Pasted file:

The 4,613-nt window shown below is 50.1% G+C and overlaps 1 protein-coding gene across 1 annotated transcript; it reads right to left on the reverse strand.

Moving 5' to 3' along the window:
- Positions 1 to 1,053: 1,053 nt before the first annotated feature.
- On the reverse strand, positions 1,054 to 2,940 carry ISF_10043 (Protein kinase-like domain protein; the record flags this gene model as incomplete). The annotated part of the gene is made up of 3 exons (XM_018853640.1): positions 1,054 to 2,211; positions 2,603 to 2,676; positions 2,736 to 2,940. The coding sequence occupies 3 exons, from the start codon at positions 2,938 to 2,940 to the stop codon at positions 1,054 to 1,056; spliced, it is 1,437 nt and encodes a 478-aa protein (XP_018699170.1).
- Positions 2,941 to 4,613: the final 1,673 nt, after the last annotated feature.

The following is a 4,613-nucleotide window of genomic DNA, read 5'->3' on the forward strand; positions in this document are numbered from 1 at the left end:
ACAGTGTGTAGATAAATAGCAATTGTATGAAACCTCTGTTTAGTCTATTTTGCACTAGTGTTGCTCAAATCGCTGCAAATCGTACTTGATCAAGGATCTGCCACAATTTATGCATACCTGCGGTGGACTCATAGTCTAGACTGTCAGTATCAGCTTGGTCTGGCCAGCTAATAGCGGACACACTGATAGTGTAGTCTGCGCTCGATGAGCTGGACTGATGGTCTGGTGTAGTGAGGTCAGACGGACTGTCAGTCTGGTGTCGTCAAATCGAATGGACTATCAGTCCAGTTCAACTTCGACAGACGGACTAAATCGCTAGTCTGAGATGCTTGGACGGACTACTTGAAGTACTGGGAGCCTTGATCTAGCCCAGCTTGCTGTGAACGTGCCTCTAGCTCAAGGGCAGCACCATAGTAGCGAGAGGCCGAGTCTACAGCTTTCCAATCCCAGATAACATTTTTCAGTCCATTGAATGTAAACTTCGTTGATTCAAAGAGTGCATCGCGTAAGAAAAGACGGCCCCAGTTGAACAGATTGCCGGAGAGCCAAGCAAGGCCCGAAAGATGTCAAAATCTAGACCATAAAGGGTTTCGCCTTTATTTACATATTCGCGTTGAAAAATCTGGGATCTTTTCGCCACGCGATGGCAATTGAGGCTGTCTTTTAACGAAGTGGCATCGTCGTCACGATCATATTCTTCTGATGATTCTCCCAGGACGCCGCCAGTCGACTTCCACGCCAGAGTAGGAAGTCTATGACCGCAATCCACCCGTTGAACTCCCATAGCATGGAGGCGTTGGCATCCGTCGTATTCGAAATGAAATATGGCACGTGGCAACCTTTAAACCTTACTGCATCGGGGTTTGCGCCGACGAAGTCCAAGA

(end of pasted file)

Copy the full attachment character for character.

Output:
The 4,613-nt window shown below is 50.1% G+C and overlaps 1 protein-coding gene across 1 annotated transcript; it reads right to left on the reverse strand.

Moving 5' to 3' along the window:
- Positions 1 to 1,053: 1,053 nt before the first annotated feature.
- On the reverse strand, positions 1,054 to 2,940 carry ISF_10043 (Protein kinase-like domain protein; the record flags this gene model as incomplete). The annotated part of the gene is made up of 3 exons (XM_018853640.1): positions 1,054 to 2,211; positions 2,603 to 2,676; positions 2,736 to 2,940. The coding sequence occupies 3 exons, from the start codon at positions 2,938 to 2,940 to the stop codon at positions 1,054 to 1,056; spliced, it is 1,437 nt and encodes a 478-aa protein (XP_018699170.1).
- Positions 2,941 to 4,613: the final 1,673 nt, after the last annotated feature.

The following is a 4,613-nucleotide window of genomic DNA, read 5'->3' on the forward strand; positions in this document are numbered from 1 at the left end:
ACAGTGTGTAGATAAATAGCAATTGTATGAAACCTCTGTTTAGTCTATTTTGCACTAGTGTTGCTCAAATCGCTGCAAATCGTACTTGATCAAGGATCTGCCACAATTTATGCATACCTGCGGTGGACTCATAGTCTAGACTGTCAGTATCAGCTTGGTCTGGCCAGCTAATAGCGGACACACTGATAGTGTAGTCTGCGCTCGATGAGCTGGACTGATGGTCTGGTGTAGTGAGGTCAGACGGACTGTCAGTCTGGTGTCGTCAAATCGAATGGACTATCAGTCCAGTTCAACTTCGACAGACGGACTAAATCGCTAGTCTGAGATGCTTGGACGGACTACTTGAAGTACTGGGAGCCTTGATCTAGCCCAGCTTGCTGTGAACGTGCCTCTAGCTCAAGGGCAGCACCATAGTAGCGAGAGGCCGAGTCTACAGCTTTCCAATCCCAGATAACATTTTTCAGTCCATTGAATGTAAACTTCGTTGATTCAAAGAGTGCATCGCGTAAGAAAAGACGGCCCCAGTTGAACAGATTGCCGGAGAGCCAAGCAAGGCCCGAAAGATGTCAAAATCTAGACCATAAAGGGTTTCGCCTTTATTTACATATTCGCGTTGAAAAATCTGGGATCTTTTCGCCACGCGATGGCAATTGAGGCTGTCTTTTAACGAAGTGGCATCGTCGTCACGATCATATTCTTCTGATGATTCTCCCAGGACGCCGCCAGTCGACTTCCACGCCAGAGTAGGAAGTCTATGACCGCAATCCACCCGTTGAACTCCCATAGCATGGAGGCGTTGGCATCCGTCGTATTCGAAATGAAATATGGCACGTGGCAACCTTTAAACCTTACTGCATCGGGGTTTGCGCCGACGAAGTCCAAGA